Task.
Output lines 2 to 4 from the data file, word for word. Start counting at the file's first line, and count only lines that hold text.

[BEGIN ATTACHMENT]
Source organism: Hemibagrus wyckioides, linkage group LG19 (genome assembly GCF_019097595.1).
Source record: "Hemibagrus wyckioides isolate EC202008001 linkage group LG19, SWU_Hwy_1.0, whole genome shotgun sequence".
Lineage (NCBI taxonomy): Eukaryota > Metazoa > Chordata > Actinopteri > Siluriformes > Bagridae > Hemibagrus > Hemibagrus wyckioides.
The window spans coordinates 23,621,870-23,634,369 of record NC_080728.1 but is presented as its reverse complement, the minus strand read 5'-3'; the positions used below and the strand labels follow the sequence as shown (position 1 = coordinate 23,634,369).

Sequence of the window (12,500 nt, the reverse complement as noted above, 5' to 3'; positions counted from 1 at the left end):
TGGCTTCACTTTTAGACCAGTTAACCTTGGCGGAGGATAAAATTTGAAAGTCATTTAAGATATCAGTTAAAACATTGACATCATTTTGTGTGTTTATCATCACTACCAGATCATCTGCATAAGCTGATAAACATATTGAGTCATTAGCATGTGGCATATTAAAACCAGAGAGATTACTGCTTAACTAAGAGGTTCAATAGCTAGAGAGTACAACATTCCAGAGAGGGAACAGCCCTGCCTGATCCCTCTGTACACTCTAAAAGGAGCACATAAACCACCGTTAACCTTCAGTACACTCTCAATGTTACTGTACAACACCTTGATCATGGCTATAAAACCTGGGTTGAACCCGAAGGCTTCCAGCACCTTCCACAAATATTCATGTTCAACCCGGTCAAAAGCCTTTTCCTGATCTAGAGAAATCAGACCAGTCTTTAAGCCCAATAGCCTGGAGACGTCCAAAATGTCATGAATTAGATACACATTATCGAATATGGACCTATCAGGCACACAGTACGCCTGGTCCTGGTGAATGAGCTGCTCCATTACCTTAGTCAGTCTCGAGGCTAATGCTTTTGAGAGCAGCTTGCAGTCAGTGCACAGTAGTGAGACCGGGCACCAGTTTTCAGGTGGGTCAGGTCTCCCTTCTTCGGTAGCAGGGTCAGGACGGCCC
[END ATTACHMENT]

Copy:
Source record: "Hemibagrus wyckioides isolate EC202008001 linkage group LG19, SWU_Hwy_1.0, whole genome shotgun sequence".
Lineage (NCBI taxonomy): Eukaryota > Metazoa > Chordata > Actinopteri > Siluriformes > Bagridae > Hemibagrus > Hemibagrus wyckioides.
The window spans coordinates 23,621,870-23,634,369 of record NC_080728.1 but is presented as its reverse complement, the minus strand read 5'-3'; the positions used below and the strand labels follow the sequence as shown (position 1 = coordinate 23,634,369).